For those of you who do not know about the ‘Toronto 18’, 18 men and boys were arrested in the summer of 2006 because they were allegedly a part of a homegrown terror cell. They were accused to wanting to blow up targets in Toronto and beheading the Prime Minister. All of this sounds very terrifying, and definitely something that none of us want to be affected by. Many people’s initial reaction to these arrests was, and still might be, “Thank GOD they were arrested and this was stopped,” I, naively so, was one of them as well.
When the arrests initially occurred in June 2006, I was in my final year of high school, and being a Muslim teen in the post 9/11 Western world, I felt that it was necessary to hold onto my identity of being Canadian and show the “Canadians”—whoever they may be—that I was different from what the stereotype of Muslims now was. I did not give much attention to the terror sweep of the ‘Toronto 18’, and nor did I care to look into the case. After hearing about the arrests, I thought to myself “what a bunch of idiots. Why are they out to get Canada, and why are they ruining the Muslim image on the whole?” I remember seeing it in the papers and on the news, but that was the end of it.
A little under two years later, in April of 2008, I got an event invitation on Facebook, and it was to the bail hearing of one of the accused, Saad Gaya. I was interested to see what this was about, and it was not long until I realized he was one of the young men that were arrested in June 2006. I was shocked, confused, but more than anything—curious. I wanted to know, why, two years later, this guy was applying for bail, when typically, he should have already gotten a trial. In the Canadian justice system, an accused is guaranteed 1) the presumption of innocence, and 2) the right to a fair and speedy trial. These men were denied both.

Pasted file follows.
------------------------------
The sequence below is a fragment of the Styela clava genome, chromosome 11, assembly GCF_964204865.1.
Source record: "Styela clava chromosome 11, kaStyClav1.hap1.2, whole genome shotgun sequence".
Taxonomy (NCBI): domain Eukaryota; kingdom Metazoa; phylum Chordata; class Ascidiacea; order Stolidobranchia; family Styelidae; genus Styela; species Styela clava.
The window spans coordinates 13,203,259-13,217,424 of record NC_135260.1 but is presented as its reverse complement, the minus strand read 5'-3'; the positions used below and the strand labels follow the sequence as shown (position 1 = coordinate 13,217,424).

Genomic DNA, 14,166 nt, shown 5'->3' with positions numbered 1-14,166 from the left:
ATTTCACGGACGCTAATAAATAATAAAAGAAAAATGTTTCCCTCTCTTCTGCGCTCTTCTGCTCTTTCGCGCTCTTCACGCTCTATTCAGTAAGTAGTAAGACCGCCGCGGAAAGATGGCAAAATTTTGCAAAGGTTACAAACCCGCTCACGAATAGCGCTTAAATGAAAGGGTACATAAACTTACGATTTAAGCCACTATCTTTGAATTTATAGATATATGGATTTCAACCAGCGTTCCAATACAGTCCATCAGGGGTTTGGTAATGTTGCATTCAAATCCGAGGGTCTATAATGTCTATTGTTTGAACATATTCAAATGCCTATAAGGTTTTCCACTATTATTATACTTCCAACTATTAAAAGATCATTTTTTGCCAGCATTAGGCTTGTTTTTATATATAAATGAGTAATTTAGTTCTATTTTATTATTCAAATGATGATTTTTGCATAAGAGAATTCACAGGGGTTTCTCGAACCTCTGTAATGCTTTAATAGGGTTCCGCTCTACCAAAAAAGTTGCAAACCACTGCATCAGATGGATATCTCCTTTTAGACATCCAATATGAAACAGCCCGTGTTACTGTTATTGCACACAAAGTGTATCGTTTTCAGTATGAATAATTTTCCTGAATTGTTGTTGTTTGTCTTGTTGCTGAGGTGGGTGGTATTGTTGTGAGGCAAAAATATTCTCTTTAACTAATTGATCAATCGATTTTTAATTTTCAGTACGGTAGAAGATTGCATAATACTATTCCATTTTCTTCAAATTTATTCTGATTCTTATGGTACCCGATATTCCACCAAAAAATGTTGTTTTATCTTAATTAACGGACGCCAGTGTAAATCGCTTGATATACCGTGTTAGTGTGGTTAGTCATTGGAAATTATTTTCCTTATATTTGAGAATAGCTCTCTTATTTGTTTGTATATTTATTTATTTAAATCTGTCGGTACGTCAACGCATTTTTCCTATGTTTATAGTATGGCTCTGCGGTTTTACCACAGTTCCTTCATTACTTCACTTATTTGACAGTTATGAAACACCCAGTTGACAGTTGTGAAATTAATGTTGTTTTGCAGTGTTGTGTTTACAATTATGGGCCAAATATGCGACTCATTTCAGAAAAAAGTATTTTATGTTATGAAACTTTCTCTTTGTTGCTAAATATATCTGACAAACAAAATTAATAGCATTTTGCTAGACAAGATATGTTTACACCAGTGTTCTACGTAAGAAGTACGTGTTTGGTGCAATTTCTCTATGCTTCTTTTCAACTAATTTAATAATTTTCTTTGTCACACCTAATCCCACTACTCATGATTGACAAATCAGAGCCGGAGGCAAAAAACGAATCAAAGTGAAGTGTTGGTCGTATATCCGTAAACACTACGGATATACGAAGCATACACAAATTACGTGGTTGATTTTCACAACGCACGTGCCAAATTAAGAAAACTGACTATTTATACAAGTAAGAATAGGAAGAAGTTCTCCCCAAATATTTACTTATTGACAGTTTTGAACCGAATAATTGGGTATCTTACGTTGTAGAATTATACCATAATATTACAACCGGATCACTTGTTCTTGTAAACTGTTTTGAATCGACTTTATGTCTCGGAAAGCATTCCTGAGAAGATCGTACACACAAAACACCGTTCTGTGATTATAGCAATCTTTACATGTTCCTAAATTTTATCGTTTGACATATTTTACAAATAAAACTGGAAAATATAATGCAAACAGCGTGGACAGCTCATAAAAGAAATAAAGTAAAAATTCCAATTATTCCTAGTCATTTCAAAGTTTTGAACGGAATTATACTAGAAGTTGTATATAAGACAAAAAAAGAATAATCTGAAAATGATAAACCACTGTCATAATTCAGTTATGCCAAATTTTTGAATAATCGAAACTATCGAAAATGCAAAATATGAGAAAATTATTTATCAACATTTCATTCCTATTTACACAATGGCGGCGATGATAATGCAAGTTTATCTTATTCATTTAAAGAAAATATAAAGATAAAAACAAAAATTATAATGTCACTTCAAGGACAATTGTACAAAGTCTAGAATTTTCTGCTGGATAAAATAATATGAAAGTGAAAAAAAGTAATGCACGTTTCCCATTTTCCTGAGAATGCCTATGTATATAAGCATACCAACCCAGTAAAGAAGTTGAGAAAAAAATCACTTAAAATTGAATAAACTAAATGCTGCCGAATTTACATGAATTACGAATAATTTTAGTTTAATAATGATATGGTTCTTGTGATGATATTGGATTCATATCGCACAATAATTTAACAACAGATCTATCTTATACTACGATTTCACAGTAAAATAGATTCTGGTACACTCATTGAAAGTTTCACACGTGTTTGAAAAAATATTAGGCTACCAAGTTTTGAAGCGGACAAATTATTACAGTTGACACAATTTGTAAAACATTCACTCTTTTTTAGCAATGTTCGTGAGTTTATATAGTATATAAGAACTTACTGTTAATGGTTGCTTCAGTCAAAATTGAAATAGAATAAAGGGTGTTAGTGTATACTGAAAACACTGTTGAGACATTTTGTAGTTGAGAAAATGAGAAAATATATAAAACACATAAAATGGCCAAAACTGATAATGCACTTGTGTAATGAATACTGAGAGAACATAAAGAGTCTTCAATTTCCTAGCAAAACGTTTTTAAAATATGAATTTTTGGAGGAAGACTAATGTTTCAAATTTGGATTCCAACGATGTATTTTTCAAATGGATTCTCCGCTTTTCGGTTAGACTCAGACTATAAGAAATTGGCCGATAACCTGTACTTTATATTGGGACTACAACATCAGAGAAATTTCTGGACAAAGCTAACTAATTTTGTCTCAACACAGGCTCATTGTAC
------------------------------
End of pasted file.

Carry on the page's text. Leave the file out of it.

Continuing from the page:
This sparked great interest in me, and I decided to do some homework on this before I decided to go to court. I went to the library and retrieved old newspaper archives from 2006 and tried to retrace the steps. One may think that looking in retrospect may be easier, but for me, it was even more confusing and difficult to understand the situation. The articles and documentaries/videos made on the case opened my eyes up to a lot of issues that I had never before come across. I decided that I would have to be my own judge and do more background research. As I read, I discovered that the articles and headlines that I was exposed to in high school, the year the arrests took place, were only half of the story. As I read on, it was evident that there were government informants involved in the case, that the accused men and boys were facing unequal treatment, suffering human rights abuses and they all went through prolonged periods of solitary confinement. None of these issues were brought up in the media or made openly aware to the public.
The truth was being hidden, and the publication ban that was conveniently placed on the issue after fear was successfully instilled in the Canadian public, was working to benefit the intelligence services (CSIS) and the RCMP that had worked together to build a case against the men and boys. To me, it became evident that in order to prolong the climate of fear, partial and inaccurate information continued to be reported and published.
Unfortunately, Islamophobia has resulted in the general and unquestioned acceptance of the ideas that Islam is a religion that is inferior to the West; it is archaic, barbaric, irrational, and is a religion of violence that supports terrorism. Islamophobic views are not alien to many Canadian citizens who are well-educated, but ironically, blindly accept Islamophobic views. Canada is a country built on diversity, surrounded by it, but for one reason or another there are many Canadians that cannot get used to it. Canada’s greatest strength is its people, but when its own inhabitants set up webs to entrap others and manipulate the rest of the population, it becomes problematic. When the collective conscious is torn apart, it is clear that the foundation of Canada has shaken.